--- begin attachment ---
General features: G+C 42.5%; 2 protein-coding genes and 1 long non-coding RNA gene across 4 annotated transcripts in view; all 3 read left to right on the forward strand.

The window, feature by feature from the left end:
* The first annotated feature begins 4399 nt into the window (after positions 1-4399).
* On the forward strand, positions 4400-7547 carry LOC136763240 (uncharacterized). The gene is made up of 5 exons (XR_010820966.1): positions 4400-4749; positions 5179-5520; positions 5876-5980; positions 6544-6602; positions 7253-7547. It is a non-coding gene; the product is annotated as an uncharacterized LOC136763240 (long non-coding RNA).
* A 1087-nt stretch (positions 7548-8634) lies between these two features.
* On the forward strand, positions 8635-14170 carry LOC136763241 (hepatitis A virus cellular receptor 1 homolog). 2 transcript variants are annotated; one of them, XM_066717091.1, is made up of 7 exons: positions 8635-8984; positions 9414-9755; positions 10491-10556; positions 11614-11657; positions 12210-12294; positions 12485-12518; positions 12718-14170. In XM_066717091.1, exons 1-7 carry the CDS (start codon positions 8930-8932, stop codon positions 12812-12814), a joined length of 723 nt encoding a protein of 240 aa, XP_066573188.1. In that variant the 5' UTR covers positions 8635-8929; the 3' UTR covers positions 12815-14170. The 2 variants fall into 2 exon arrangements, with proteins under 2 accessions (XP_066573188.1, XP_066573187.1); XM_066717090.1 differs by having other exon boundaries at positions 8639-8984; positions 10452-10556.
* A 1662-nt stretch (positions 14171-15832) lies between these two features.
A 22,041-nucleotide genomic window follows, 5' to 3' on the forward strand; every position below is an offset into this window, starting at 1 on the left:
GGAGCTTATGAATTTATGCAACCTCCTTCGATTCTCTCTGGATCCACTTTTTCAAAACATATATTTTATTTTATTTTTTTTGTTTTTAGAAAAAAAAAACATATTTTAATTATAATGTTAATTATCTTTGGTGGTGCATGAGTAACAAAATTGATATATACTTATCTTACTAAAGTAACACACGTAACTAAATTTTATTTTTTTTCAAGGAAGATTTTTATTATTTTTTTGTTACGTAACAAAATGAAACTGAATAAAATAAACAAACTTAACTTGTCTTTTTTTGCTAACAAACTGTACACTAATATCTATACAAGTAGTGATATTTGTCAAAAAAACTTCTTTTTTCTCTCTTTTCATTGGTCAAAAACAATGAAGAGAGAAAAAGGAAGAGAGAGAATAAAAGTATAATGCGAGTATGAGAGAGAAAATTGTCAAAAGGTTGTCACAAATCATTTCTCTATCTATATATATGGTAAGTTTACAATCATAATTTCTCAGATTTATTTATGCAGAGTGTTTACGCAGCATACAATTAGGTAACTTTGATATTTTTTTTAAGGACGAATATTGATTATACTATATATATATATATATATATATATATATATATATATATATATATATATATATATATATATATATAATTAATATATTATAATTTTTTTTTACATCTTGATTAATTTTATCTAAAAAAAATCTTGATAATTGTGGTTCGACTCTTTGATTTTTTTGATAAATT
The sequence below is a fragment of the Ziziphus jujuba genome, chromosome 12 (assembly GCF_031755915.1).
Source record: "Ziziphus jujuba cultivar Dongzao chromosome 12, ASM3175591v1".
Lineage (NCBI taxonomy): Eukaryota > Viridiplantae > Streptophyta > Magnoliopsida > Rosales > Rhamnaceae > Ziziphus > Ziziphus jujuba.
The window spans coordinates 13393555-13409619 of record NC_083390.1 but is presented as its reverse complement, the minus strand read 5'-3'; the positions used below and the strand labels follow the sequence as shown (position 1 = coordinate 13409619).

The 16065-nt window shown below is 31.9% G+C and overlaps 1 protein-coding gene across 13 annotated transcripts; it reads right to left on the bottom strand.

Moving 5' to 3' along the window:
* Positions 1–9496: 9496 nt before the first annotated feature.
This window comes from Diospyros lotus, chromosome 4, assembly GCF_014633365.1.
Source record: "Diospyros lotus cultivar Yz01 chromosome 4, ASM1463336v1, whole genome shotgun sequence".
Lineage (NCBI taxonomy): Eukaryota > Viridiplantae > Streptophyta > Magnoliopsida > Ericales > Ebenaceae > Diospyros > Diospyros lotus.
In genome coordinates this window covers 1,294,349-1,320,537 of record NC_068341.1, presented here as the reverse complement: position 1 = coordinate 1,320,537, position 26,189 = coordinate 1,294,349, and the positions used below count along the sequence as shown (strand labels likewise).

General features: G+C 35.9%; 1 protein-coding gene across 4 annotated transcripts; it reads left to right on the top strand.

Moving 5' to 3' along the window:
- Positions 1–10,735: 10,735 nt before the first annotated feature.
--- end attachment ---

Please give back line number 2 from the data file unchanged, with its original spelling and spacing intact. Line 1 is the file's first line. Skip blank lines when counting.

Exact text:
The window, feature by feature from the left end: